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Canopy and edge activity of bats in a quaking aspen (Populus tremuloides) forest

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Characteristics of edges affect the behavior of species that are active in and near edges. Forest canopies may provide edge-like habitat for bats, though bat response to edge orientation has not been well examined. We sampled bat activity in quaking aspen (Populus tremuloides Michx.) forest canopies and edges in Heber Valley, Utah, during summer 2009 using Anabat detectors. Categorization and regression tree (CART) analysis of echolocation characteristics (e.g., frequency, duration) identified two guilds based on characteristic frequency (i.e., high- and low-frequency guilds). We used linear regression to compare characteristics of canopy and edge vegetation (e.g., tree height, diameter at breast height) to bat activity levels. Activity levels of high-frequency bats did not respond differentially to edge vegetation; low-frequency bat activity seemed to respond to canopy height. Activity levels of high-frequency bats were significantly greater than low-frequency bats in both edges and canopies. We detected significantly more bat activity in forest edges than in forest canopies, indicating the importance of edges to bats in forests.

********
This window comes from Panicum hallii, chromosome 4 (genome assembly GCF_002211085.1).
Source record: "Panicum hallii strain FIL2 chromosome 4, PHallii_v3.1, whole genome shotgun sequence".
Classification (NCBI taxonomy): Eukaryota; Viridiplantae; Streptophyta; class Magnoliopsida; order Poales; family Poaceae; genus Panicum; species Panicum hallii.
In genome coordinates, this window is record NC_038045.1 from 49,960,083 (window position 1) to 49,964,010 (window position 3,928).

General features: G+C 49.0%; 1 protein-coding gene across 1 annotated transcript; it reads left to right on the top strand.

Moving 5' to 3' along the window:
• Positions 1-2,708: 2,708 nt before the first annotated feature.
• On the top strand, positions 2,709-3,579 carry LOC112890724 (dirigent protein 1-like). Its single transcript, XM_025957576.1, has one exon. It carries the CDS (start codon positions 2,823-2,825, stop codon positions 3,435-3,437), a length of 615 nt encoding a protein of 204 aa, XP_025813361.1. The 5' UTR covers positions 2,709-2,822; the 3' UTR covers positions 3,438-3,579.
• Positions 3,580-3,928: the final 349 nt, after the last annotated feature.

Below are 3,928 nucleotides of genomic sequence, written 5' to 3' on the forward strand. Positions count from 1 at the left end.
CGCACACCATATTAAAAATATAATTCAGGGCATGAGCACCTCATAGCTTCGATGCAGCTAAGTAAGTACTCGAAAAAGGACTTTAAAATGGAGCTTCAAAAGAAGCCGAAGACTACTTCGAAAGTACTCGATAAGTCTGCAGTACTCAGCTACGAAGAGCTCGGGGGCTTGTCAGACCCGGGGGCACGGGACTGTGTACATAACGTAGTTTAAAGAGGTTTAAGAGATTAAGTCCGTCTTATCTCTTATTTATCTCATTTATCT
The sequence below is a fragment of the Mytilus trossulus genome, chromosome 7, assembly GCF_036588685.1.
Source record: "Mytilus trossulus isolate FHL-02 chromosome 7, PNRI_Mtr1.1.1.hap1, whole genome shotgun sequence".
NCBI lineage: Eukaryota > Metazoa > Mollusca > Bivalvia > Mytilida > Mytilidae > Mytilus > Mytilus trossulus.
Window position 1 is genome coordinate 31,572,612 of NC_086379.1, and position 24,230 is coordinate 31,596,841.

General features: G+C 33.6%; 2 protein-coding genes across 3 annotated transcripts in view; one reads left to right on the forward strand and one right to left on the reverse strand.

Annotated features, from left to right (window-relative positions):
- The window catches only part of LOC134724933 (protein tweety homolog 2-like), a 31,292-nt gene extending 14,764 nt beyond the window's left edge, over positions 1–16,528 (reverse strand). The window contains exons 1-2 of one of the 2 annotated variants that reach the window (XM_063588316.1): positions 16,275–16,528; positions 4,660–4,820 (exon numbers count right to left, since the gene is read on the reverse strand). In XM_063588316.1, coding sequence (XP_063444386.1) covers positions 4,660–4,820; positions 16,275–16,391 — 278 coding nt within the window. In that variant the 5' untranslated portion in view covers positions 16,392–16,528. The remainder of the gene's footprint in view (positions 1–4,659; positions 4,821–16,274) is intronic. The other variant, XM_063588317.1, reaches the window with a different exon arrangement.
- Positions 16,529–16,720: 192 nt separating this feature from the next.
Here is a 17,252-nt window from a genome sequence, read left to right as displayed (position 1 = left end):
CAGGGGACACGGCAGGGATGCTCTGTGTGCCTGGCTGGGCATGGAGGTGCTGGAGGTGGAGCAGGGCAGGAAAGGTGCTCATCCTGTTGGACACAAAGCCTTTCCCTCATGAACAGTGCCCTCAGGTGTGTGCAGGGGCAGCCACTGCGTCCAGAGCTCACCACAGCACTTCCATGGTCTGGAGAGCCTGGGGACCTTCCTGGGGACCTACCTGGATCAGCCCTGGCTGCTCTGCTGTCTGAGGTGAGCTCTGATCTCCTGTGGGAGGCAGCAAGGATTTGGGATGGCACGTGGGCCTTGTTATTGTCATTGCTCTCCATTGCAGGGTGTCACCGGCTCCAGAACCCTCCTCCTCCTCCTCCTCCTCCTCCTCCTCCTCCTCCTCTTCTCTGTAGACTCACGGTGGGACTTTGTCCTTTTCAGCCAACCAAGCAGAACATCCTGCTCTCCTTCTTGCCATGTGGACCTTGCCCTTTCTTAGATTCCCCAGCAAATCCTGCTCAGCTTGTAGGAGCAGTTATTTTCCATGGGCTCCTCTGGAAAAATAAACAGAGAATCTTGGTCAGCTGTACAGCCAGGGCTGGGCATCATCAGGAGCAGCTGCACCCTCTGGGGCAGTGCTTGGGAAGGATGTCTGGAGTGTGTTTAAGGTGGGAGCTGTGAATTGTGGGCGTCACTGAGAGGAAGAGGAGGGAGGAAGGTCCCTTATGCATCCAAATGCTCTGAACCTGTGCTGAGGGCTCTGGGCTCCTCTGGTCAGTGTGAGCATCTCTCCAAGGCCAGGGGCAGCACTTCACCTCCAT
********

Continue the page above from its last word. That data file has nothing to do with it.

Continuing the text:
Keywords: Anabat SD1; canopy; echolocation; edge; forest; forêt; frequency guild; guilde selon la fréquence; lisière; long-legged myotis (Myotis volans); quaking aspen (Populus tremuloides); tremble (Populus tremuloides); vespertilion à longues oreilles de l’Ouest (Myotis evotis); vespertilion à longues pattes (Myotis volans); voûte; western long-eared myotis (Myotis evotis); écholocation

Document Type: Research Article


Publication date: July 19, 2012

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  • Published since 1929, this monthly journal reports on primary research contributed by respected international scientists in the broad field of zoology, including behaviour, biochemistry and physiology, developmental biology, ecology, genetics, morphology and ultrastructure, parasitology and pathology, and systematics and evolution. It also invites experts to submit review articles on topics of current interest.
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